It’s been almost 50 years since the “Old Hospital” on Lacey Boulevard in Hanford was vacated and left unused. Thanks to decisive action by the Kings County Board of Supervisors, the old hospital is being remodeled and turned into offices for the county’s human and behavioral health boards.
Kings County officials held a groundbreaking ceremony Wednesday to recognize the old hospital, which was reportedly built in 1922.
The project began by approving a proposal made a year ago to save the historic hospital. Less than a year ago, the board was asked to approve a standard agreement allowing Lacey Campus Partners — along with Paynter Realty & Investments — to acquire the 44,000-square-foot building at 1222 Lacey Blvd. to buy, strengthen the foundation and remodel the interior, rehabilitate the exterior and then lease it back to the county.
“Leaseback of the building is an opportunity,” said supervisor Craig Pedersen.
He explained that the county typically has to find vacant buildings to house employees “outside the main administrative center.”
“Being able to keep things here and not have to go somewhere else is a huge plus,” said Pedersen, who is retiring as District 4 supervisor in December 2021.
“This is one of those projects … that the whole community is proud of,” he said. “This will be one I will remember for the rest of my life.”
Pedersen said the county was able to initiate the project through a private-public (PP3) code that allows for collaboration between private companies like Paynter and Lacey Campus Partners and Kings County.
Kyria Martinez, Assistant County Administrator, explained.
“We’re involved in administration because we were approached by a large developer who wanted to buy the building, remodel it and lease it back,” she said, noting that the project was quickly moving into this week’s groundbreaking phase.
“We were thrilled,” she said of Paynter’s proposal to take charge of the project in the summer of 2021. “We brought it to us [supervisors] Plank. They were excited…it was a 5-0 vote. And here we are with groundbreaking ones.”
Supervisor Doug Verboon (District 3) echoed her sentiments.
“We are excited to have the opportunity to do this for the county and to restore a vacant building for the county,” Verboon said. “We bring history back to life.”
Themes of birth and rebirth, restoring physical and mental health, healing broken bones and healing the heart were heard throughout the morning session.
Longtime residents of the county shared their experiences at the old hospital in the 1950s and 1960s. The participants discussed their early childhood falls and scraped knees, life-threatening surgeries and routine surgeries.
“I came to Kings County from Oklahoma,” said Pastor Lonnie Keele, who delivered the invocation. “There is a lot of history behind this hospital.”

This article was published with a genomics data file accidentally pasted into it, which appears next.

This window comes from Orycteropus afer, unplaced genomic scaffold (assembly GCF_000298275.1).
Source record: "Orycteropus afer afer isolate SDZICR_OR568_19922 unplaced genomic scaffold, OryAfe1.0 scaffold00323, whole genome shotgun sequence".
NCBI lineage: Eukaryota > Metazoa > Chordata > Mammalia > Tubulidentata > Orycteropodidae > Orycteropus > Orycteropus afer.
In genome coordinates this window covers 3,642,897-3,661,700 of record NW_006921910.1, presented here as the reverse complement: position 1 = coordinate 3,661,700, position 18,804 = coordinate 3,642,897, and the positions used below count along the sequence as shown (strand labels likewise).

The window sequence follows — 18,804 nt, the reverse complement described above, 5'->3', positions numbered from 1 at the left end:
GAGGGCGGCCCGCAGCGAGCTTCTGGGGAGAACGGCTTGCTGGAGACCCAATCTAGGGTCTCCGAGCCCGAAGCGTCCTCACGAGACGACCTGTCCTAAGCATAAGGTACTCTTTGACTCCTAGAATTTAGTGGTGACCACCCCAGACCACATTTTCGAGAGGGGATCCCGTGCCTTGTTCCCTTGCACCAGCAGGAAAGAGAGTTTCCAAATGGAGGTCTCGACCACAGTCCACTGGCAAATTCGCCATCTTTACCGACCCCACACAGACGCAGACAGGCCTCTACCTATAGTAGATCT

Edward Hill, County Clerk, spoke before the groundbreaking.
“It’s a beautiful day in Kings County as we honor this building where so many residents were born,” Hill said. “We are here today to lay the foundation for this ‘new’ building.”
Hill shared a few key facts about the original hospital, noting that it took 122 labor days to build at a cost of $26,362.
The county expects a one-time cost of $375,000 for the renovated building, in addition to an estimated $200,000 to $300,000 for “oversight of construction management of the project.”
The cost of demolishing the old hospital and then rebuilding it from the ground up was prohibitive, a supervisor said. However, it is estimated that by renting back the converted building with an option to purchase it in the future, the county will save money.
“If we can do that, I believe that [renovation] breathtaking,” said Jim Sanders, executive vice president of Paynter Realty & Investments.
Sanders said he grew up in the area and was determined to keep the pioneering hospital alive — at least in spirit.
“We’re excited to be laying the groundwork,” Sanders said. “I would like to thank the managers. We wouldn’t be here without you. We really appreciate your foresight.”
Pedersen, who read a proclamation formalizing the project, said the conversion of the old hospital into new offices represented Kings County’s “past, present and future.”
“Look at the challenges this community had to go through to make this happen,” Pedersen said. “It will be a beautiful building when it’s finished.”
Chairman Neves (District 1) agreed.
“This is going to be phenomenal,” he said, pointing to two refurbished rocking chairs in front of the shovels used for the groundbreaking. The chairs were salvaged from the hospital’s original “birth room,” Neves told attendees during the opening speech.
Verboon spoke openly about the old hospital building, which had been boarded up for almost half a century.
“It’s been a bit of an eyesore since the ’70s,” Verboon said, noting that he was glad that bosses had approved the restoration of the old hospital.
“I think it’s great that we’re saving part of history,” he said. “Often we erase the past by tearing down these old buildings.”